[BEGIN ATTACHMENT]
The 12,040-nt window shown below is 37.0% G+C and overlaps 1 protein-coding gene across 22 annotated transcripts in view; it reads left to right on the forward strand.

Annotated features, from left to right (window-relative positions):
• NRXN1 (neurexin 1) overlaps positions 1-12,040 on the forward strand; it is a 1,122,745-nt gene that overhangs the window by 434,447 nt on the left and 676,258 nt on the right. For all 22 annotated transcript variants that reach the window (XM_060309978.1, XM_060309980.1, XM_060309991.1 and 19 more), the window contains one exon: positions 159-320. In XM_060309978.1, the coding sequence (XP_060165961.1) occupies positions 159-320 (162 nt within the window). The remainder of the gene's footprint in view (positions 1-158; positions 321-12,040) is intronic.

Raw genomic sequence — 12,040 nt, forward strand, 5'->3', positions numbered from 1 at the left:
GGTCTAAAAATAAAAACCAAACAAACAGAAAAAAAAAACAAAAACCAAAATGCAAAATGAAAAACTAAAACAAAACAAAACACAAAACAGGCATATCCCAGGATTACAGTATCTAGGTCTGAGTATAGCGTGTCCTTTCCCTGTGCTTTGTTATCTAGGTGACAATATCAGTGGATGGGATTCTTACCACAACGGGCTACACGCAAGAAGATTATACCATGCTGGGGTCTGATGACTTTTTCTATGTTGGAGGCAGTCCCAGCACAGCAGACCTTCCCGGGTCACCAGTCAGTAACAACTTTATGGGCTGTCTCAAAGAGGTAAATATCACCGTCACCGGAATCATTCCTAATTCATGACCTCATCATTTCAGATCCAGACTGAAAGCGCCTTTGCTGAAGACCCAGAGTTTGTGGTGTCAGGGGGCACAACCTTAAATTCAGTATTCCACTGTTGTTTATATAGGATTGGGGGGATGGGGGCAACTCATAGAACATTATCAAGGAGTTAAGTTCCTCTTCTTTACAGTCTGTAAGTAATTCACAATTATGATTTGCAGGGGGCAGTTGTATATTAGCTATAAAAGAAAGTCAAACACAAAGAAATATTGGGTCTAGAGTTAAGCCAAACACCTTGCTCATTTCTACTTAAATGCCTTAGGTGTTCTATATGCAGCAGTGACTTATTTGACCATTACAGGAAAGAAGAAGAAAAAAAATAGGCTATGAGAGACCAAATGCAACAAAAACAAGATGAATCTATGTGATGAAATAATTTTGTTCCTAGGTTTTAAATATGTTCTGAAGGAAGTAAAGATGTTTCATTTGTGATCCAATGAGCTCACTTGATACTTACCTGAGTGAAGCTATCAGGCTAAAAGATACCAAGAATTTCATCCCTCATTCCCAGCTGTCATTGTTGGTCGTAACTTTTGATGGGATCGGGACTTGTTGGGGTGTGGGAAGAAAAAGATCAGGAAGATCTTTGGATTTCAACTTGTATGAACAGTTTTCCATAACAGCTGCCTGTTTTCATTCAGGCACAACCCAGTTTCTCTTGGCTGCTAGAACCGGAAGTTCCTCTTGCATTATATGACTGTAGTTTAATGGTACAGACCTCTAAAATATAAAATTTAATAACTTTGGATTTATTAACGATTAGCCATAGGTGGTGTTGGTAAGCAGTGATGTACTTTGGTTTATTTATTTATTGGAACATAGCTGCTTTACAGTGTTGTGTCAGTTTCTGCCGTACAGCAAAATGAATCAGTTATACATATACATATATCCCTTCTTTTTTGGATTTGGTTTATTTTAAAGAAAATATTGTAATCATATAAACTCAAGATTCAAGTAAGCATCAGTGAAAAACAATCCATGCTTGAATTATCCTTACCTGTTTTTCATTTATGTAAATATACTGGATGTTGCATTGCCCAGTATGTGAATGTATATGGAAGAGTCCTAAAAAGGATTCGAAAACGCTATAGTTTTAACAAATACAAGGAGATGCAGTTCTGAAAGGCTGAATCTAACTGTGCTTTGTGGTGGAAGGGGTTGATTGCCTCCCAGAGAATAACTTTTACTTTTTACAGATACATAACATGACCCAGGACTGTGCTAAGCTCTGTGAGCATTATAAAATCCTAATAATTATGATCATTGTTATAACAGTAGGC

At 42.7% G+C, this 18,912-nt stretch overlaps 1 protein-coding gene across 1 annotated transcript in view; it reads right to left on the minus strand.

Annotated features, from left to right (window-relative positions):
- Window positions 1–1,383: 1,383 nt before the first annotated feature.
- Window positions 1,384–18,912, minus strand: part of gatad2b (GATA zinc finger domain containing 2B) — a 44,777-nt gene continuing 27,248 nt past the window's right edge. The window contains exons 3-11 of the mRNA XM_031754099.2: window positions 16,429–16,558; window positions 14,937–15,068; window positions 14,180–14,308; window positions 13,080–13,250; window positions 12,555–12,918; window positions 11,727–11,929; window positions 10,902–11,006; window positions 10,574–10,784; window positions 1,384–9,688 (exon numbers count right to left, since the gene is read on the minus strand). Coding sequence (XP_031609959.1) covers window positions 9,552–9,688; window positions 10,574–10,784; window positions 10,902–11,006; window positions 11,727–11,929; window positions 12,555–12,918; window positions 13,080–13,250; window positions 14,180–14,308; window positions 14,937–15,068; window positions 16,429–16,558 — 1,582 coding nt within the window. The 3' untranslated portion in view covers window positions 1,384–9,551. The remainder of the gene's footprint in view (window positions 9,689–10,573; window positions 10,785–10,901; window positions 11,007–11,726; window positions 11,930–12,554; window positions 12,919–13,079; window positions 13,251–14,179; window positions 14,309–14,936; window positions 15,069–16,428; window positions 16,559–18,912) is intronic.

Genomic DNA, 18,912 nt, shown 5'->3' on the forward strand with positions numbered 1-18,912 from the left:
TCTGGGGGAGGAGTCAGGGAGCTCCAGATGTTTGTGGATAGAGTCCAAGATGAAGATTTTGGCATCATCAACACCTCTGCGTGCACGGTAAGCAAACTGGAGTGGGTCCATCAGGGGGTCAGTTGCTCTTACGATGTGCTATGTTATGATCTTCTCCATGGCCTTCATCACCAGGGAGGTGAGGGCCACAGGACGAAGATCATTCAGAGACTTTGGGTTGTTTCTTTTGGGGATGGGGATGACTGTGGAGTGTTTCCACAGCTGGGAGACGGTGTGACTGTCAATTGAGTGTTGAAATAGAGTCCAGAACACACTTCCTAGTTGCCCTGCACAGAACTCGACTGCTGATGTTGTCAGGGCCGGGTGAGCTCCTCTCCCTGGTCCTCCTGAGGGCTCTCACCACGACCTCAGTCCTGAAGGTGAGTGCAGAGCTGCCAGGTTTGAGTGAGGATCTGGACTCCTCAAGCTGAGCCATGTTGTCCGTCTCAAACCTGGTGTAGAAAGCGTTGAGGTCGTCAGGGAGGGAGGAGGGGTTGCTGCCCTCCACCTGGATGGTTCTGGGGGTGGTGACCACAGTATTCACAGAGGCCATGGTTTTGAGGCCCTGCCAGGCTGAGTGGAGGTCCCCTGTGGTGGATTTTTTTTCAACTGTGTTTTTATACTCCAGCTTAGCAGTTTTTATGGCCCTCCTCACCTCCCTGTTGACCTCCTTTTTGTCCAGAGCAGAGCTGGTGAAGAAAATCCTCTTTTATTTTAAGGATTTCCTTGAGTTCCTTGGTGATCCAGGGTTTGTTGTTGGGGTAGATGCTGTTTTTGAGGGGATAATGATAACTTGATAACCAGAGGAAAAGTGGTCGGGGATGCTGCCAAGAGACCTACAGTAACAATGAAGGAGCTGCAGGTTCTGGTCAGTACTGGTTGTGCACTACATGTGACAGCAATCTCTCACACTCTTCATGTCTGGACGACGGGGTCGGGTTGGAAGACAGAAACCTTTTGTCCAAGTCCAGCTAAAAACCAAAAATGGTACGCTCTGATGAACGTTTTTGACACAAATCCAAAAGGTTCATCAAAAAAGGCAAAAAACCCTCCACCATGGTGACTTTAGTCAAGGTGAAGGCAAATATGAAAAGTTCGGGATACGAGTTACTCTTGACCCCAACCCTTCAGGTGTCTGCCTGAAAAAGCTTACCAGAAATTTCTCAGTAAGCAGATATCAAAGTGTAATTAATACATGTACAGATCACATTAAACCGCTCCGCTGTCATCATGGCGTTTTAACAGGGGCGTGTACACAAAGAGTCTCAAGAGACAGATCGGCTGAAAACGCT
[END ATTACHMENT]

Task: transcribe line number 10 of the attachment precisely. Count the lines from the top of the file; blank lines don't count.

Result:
Genomic DNA, 18,912 nt, shown 5'->3' on the forward strand with positions numbered 1-18,912 from the left: